The accusation that Satan presented to God was that Job served the Lord only because he had it so good. Leave it to hell to see things only at the surface level. The progression of the afflictions allowed to hit Job followed this line.
First, his possessions were stripped away. Then, his children died together, a house collapsing upon them. The news came at Job in waves. Yet he glorified God, confessing that he deserved none of what he had accumulated. Even his sons and daughters were gifts from Heaven. “The Lord gave, and the Lord has taken away; blessed be the name of the Lord” (Job 1:21). He refused to charge God with wrong.
Job weathered that onslaught, but Satan figured a bit of physical pain would turn Job bitter. The devil launched another dare before God: “…touch his bone and his flesh, and he will curse You to Your face” (Job 2:5).
Notice the wording here. The devil recognized the intimate relationship between Job and God. The upright man could face the Lord.
Let us reckon on what we’re told of Job. He is a faithful father, a man of prayer, a believer with his face turned toward the Lord. These realities should serve to color what comes after, because it isn’t a pretty story, although there is a blessed conclusion.
An encapsulated version of Job, I think, is found in Psalm 13. This song begins this way: “How long, O Lord? Will you forget me forever?”
As I read, I hear Job saying words like this again and again. And I hear Jesus too: “Let this cup pass … My God, my God why have You forsaken me?” Job knows God, but he misses the sense of His presence. He knows that his turmoil is not the result of an offense against the Almighty, as his three friends insist that it is. He knew what offerings were all about. And so he refuses to do the religious thing and attempt to buy favor and relief. He holds fast to his integrity, to the wholeness and oneness that he knows he has with God.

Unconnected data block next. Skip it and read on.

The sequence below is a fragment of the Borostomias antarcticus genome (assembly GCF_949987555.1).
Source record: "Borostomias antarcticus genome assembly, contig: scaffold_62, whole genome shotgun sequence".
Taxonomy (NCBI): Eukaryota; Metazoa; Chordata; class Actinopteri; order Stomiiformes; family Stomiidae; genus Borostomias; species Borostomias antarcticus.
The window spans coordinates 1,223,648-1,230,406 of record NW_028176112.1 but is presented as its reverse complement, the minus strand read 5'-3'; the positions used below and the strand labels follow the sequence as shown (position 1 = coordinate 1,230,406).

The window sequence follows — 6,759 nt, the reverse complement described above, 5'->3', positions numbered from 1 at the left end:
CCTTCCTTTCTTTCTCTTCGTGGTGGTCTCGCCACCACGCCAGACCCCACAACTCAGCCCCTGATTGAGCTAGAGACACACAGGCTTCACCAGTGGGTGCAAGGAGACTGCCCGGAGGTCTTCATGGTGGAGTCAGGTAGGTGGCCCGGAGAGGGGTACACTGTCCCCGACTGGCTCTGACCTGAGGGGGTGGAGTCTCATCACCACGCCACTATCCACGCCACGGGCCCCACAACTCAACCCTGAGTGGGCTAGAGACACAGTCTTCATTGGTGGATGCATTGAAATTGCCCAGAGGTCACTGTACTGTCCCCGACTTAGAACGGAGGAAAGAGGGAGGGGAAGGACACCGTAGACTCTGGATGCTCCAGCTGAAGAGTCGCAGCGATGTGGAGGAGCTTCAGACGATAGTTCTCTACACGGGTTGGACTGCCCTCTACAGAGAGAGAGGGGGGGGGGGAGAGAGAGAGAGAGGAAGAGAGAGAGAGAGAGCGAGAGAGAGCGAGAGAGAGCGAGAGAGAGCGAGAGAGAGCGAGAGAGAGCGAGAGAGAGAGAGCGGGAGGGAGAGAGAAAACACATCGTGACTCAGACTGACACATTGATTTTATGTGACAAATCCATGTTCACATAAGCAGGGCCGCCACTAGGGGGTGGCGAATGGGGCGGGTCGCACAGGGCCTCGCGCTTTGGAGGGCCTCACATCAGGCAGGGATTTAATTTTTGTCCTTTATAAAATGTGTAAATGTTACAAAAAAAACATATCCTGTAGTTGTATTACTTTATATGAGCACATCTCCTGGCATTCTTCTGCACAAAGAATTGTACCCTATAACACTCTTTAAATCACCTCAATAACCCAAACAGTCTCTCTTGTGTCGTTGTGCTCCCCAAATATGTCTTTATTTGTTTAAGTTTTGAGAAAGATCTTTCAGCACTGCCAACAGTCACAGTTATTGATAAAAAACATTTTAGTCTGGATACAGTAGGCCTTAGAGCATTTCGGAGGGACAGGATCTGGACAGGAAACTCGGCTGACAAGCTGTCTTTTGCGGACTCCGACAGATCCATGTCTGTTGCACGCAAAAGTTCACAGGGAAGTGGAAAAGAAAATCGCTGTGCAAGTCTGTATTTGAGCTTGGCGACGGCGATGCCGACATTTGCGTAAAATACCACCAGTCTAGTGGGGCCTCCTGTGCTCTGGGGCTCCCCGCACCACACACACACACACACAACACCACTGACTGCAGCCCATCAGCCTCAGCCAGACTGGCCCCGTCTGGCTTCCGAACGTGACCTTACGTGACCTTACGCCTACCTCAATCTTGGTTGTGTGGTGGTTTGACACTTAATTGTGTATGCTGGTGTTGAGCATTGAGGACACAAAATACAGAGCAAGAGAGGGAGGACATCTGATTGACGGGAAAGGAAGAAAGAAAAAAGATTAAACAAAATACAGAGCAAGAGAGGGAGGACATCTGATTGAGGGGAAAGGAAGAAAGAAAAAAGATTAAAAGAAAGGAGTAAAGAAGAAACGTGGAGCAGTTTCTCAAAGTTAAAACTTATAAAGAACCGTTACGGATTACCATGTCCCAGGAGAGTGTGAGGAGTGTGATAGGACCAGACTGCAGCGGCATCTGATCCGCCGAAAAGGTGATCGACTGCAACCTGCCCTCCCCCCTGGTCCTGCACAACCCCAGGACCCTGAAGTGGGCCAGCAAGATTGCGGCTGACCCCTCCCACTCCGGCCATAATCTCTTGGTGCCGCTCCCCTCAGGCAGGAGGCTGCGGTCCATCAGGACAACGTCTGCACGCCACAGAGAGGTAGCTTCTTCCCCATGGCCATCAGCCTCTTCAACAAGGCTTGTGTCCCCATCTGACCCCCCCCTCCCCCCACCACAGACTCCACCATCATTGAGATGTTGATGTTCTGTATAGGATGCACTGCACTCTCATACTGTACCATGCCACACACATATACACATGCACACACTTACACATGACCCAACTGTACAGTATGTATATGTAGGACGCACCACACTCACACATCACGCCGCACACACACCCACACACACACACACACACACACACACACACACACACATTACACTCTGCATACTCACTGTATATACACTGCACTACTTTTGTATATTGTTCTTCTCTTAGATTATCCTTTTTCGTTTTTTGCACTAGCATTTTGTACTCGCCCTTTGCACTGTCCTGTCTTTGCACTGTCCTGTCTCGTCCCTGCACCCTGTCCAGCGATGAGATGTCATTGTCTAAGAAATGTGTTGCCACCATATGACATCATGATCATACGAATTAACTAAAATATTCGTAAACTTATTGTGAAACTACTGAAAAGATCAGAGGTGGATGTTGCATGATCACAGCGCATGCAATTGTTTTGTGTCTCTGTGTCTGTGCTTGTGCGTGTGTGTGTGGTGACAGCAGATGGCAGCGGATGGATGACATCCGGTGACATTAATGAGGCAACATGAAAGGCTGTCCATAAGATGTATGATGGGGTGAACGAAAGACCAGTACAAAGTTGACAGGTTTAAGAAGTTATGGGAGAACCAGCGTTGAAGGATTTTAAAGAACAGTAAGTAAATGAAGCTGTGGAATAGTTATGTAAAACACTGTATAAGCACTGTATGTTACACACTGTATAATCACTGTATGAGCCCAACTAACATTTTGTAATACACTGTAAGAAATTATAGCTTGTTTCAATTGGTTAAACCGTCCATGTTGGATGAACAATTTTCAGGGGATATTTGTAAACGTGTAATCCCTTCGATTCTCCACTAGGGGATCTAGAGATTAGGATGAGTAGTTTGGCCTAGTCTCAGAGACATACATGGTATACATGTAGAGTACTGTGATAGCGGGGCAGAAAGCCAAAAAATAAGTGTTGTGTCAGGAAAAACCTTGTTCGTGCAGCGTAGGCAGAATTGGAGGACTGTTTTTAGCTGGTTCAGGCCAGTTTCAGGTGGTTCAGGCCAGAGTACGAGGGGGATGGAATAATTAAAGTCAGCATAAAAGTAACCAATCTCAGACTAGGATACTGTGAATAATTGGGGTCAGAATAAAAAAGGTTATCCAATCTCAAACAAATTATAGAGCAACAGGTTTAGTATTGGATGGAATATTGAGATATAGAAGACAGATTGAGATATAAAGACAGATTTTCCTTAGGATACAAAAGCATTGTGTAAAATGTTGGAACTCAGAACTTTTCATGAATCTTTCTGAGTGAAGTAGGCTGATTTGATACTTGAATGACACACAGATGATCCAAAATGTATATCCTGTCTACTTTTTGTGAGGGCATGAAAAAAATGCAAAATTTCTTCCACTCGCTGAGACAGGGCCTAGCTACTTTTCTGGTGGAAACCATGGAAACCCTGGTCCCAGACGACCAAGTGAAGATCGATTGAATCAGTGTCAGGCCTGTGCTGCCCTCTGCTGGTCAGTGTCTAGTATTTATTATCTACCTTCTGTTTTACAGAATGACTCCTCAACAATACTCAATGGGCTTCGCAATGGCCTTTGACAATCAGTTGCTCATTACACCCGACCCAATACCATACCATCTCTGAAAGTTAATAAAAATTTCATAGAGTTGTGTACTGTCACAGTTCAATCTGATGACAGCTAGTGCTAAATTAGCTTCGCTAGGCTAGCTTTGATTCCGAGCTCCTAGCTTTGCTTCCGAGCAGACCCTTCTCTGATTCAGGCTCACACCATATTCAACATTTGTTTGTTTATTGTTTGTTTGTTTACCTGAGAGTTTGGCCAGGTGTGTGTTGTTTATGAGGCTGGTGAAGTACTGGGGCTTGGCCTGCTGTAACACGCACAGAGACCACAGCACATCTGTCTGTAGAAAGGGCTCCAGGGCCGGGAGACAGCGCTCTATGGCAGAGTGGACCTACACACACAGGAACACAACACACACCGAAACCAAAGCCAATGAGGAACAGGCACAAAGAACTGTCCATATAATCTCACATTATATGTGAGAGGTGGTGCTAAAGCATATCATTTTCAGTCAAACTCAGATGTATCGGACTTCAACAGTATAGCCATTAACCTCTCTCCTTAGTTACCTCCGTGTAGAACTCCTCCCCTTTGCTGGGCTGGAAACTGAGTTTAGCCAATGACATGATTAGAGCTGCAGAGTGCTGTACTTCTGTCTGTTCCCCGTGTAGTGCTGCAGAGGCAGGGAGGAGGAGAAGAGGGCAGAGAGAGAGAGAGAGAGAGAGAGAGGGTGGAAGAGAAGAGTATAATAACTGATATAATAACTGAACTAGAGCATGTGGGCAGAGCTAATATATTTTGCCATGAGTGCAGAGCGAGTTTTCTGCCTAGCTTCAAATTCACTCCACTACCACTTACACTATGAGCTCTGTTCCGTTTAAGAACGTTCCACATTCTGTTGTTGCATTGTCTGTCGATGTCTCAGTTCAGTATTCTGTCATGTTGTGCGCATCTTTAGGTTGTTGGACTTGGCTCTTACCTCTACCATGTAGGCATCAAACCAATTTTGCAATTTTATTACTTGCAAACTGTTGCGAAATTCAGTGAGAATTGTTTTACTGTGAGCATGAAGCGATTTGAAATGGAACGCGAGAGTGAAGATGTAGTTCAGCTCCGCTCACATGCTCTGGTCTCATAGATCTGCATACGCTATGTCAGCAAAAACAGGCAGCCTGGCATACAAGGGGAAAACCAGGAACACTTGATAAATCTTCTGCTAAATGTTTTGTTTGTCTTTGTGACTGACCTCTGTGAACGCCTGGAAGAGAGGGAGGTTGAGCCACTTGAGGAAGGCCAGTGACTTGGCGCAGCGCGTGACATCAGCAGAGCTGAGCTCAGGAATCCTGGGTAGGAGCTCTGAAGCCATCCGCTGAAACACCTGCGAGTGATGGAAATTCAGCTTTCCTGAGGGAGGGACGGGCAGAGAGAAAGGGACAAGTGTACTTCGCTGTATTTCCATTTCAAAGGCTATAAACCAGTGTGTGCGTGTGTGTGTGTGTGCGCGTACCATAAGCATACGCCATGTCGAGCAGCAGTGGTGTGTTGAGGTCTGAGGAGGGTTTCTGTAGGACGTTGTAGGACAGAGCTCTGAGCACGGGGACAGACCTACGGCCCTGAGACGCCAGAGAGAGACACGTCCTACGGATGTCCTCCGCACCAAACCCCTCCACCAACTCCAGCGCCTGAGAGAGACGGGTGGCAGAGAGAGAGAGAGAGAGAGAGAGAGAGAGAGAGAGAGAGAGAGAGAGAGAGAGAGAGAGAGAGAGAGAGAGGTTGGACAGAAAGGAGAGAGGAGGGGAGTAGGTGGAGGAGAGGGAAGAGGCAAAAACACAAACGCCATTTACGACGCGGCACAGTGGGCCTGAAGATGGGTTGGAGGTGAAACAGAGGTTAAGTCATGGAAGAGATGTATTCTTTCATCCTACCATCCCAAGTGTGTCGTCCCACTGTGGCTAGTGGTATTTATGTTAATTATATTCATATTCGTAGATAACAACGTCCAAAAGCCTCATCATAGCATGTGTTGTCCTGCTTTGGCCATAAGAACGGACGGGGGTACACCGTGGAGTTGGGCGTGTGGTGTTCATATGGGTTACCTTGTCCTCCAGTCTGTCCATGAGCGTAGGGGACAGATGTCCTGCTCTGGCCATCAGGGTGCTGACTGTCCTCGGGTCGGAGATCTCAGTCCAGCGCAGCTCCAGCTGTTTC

Redeemer, that’s how Job knows God, as the Redeemer alive and as the One who will make him alive with resurrection when all is said and done (see Job 19:25-26).
This relationship endured in spite of the strong words, since Job held nothing back. He gave vent to the thoughts and feelings that came with his loss and his pain. He did not try to hide behind ritual and ceremony and superstition. He was forceful. He pushed God.
And God pushed right back. The Lord posed more than 80 questions to Job as He laid out the breadth of His sovereignty. Iron sharpened iron, as Proverbs 27:17 puts it. God revealed Himself to His servant, and Job learned to be still. He came to know God in a depth that only these conflicts could bring him to.
The conclusion of the matter was that Job emerged more of a man of quietness and confidence. He remained a man of prayer and he was made father to seven more sons and three more daughters – women renowned for their beauty. Such daughters must have been a great blessing to this faithful father and friend of God.
As for Satan, he was left to roam to and fro. His strategy of accusation was foiled by a saint who knew the Redeemer and the power of His resurrection. It was fear of the Lord that guarded Job’s heart so that he no longer feared death.
“O death, where is your sting? O grave where is your victory?” (1 Corinthians 15:55).
“But I have trusted in your steadfast love; my heart shall rejoice in your salvation. I will sing to the Lord,
because he has dealt bountifully with me” (Psalm 13:5-6).